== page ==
MY TAKE ON SPECTRUM


While other industries and services have been impacted by the economic doldrums of the past few years, wireless has continued to grow.  Consumers and businesses rely more on their mobile devices than ever before, with many even abandoning their wired services in order to save money. 
 
To all the real people, who depend on these services, spectrum means nothing - until it impacts their experience.  They don't care about the technology and what's behind making the service work, just that their tablet or smartphone can access information quickly and they can make phone calls.  
 
It's important then that the government act quickly to free up as much spectrum as possible to enable mobile carriers to continue offering the innovative services people want and need.  In some cases this might entail re-evaluating the spectrum holdings of other industries that may not be using this valuable commodity to better serve their customers.
 
My Mama often said, "The flu is going around -- it's in the air."  Well, at some point in the near future, health care will be in the air - and spectrum could be the remedy.
 
Leroy Jones, Jr.

 

@TechnicalJones: Text - No Smoke

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Interesting use of text messaging:

Quitting Smoking May Be Just A Text Away








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@TechnicalJones: Blackberry Shutdown

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@TechincalJones: Blackberry Failure

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@TechnicalJones: mHealth Steps

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Check out this interesting article:

Text-Messaging for Health Still Has Its Challenges







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@TechnicalJones: Text Health Progress in Africa

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The drive to improve access
around the world continues:


Texting for Health Makes Progress


Texting for Health Makes Progress



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@TechnicalJones: Africa SMS

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For the past few years I've been updating you guys on different technologies, especially in the area of healthcare, and after screening through all the items I covered or wrote about, it finally hit me:  "What does all this stuff mean to real people?"

It shouldn't come as a surprise to anyone that innovation is part of our society - whether it comes from a garage in Silicon Valley or halfway around the world.  Technology cruises on.


But technology for technology's sake isn't good enough.  Technology has to solve an inherent problem, make our lives more fun, or allow us to work more productively.  For health care, it needs to enhance the quality of service, reduce the cost of that service, and make those services available to more people.


We are at a point in time where tens-of-thousands of mobile applications are available to us on hundreds of devices.  And they're not limited to smartphones.

Analysts now say that tablets are outselling laptop and desktop computers.  We live in a mobile world that has gone crazy with the ability for people to do what they did at home, or in the office, anywhere, anytime, on a device of their choosing.

Some applications are fun and others help us work more productively.  Then there are those that have significant impact on our lives, and health.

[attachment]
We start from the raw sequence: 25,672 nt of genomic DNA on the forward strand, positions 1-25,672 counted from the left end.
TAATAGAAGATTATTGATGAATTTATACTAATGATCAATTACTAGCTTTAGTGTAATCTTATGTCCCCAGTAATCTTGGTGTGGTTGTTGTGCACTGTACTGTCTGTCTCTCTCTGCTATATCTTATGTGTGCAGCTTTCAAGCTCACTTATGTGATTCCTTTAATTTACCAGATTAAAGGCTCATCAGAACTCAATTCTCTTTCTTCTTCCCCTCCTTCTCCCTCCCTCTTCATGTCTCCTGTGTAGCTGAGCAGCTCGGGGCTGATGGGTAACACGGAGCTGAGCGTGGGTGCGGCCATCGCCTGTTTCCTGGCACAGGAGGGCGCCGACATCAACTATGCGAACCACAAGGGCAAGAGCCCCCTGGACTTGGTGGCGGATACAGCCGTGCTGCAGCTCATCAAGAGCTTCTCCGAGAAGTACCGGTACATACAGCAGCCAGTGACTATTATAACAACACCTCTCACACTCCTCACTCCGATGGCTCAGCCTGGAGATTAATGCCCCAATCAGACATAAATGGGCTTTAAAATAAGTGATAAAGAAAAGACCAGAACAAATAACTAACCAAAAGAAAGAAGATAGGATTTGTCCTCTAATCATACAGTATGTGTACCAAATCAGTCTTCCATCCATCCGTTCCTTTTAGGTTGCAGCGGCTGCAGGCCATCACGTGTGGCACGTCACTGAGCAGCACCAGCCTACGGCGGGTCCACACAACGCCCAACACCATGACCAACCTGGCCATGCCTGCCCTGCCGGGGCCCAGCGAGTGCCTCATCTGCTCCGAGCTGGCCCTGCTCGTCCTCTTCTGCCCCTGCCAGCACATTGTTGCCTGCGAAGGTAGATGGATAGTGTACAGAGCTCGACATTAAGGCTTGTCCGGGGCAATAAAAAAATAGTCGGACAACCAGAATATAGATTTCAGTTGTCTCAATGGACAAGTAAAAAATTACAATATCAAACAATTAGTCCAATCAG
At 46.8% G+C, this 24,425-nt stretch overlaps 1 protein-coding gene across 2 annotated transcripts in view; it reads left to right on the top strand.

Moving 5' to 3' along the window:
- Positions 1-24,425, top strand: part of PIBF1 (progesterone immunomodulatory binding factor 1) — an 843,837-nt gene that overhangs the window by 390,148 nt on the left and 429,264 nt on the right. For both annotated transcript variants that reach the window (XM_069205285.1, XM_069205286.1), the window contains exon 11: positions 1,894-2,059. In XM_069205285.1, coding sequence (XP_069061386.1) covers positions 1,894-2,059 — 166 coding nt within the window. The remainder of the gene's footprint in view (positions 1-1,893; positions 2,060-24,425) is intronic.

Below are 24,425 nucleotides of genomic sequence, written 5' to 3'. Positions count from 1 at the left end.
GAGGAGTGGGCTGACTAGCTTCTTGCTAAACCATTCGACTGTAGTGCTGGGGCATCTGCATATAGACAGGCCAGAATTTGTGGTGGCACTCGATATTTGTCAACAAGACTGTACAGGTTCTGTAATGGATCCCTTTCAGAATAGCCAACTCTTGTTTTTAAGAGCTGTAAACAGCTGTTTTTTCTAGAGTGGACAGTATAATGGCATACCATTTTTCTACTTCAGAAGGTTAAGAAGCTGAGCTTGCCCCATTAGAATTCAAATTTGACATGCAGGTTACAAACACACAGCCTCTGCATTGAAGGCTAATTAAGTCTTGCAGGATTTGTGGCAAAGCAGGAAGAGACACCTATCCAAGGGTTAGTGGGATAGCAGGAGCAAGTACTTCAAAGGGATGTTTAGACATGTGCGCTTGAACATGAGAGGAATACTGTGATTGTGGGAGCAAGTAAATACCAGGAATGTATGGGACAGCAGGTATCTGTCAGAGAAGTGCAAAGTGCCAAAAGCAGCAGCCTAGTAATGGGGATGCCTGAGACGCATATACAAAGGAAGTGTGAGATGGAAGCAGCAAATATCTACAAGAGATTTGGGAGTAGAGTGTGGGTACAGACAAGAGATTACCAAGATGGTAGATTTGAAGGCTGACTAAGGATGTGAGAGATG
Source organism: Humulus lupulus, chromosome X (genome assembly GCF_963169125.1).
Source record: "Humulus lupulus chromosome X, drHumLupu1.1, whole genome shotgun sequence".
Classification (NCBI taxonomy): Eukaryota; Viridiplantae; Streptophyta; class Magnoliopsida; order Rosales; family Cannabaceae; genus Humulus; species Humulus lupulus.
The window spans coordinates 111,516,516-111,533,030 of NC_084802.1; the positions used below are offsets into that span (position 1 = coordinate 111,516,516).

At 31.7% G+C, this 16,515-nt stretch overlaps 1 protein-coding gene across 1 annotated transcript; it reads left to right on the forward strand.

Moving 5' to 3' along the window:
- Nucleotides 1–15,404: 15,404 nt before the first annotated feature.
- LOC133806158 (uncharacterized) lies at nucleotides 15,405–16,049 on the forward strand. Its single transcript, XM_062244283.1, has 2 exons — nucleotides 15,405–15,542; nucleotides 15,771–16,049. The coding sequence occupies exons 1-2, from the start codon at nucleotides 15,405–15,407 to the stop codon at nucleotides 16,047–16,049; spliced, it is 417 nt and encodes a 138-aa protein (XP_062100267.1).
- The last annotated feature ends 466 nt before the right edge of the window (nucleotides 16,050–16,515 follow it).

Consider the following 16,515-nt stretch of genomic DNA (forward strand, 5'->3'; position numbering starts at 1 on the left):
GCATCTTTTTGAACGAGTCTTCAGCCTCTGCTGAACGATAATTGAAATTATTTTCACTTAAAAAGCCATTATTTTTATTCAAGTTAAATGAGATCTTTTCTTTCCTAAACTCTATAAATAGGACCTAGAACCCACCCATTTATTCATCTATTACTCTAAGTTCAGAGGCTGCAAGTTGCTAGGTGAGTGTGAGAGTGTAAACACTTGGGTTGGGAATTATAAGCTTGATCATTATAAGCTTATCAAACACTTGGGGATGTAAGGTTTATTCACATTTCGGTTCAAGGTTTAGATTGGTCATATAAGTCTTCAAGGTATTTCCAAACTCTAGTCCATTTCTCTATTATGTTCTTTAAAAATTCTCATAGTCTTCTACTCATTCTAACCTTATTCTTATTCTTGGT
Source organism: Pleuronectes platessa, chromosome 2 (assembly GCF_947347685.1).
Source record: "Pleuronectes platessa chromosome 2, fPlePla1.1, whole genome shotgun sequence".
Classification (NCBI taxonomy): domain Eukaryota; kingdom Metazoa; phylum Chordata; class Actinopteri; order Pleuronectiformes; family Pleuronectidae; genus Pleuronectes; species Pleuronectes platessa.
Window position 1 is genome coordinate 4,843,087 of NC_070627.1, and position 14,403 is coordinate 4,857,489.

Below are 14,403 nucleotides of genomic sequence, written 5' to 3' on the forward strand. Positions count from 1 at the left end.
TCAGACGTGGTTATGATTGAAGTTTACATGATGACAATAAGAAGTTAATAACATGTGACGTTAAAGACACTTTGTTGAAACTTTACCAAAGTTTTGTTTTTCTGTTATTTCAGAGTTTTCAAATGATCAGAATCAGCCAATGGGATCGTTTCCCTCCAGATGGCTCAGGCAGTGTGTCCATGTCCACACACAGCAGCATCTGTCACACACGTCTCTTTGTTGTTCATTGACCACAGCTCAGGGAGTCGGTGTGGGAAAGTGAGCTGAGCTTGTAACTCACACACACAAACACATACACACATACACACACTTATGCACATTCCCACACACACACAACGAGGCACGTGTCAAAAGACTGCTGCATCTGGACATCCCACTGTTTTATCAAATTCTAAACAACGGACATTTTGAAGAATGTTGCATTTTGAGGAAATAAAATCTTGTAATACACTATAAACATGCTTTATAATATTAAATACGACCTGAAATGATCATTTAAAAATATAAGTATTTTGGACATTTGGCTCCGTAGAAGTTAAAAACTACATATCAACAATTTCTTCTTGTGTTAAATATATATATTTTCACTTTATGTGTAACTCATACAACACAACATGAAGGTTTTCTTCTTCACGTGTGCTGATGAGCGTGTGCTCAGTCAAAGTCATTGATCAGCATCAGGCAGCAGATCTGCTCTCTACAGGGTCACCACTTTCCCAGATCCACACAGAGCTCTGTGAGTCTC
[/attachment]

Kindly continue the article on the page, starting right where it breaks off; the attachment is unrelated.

Monitoring devices, services that offer home care for seniors or home bound patients, and others that allow anyone connected to the healthcare ecosystem to communicate and share information at the click of a button - X-Rays, prescriptions, patient data, etc.

And this is surely the tip of the iceberg.  New applications are developed and available daily, and it seems like each new or updated application delivers a more "feature rich" service. 

For example, the heart monitoring service that was available two years ago that displayed your heart rate in digits might now have a chart that displays your heart rate in real time on a smartphone.

So technology isn't an issue, except that it stands alone.  What's missing is how this all fits into our lives - how does this technology enhance our experience.

Sure, you can go to a conference where all these companies show off their new, innovative solutions, but if no one knows where to get it, how it works, what's the cost, will my insurance cover it, etc., then technology is only good for a show - not real life.

Again, I'm not talking about the fun applications or the business applications - I'm talking about the ones that can add real meaning to our lives and those that can help ourselves and loved ones. 

Think about this:  there are a number of applications and services that can help people avoid being placed in assisted living facilities, but each comes with a caveat - there is usually a need to have a computer and knowledge of how to use one to gain the major benefit. 

Not sure about you, but I don't know many seniors in that stage of their lives that can even understand, "point and click."  I know my Mama didn't.

The reality is that our healthcare system is in shambles and there are a number of areas that need to fall into place if we want to see change.

mHealth can be a godsend to everyone in our country - especially those who can't afford normal healthcare or those living in rural areas who currently have no access to healthcare facilities or services -- and can have the greatest impact on reforming the health care system.

Reform needs to be based on a combination of reality and technology.  The health care ecosystem now spans a broad group of companies and industries, including health care, insurance and communications.  These and others play significant roles in delivering the future of health care.


Over the coming weeks and months, I intend to walk through these different areas and show the links among them, and why things like services, investment, government, technology, regulations and reality need to come together to avoid all this mess.


It's going to be fun!!! :-)


Leroy Jones Jr.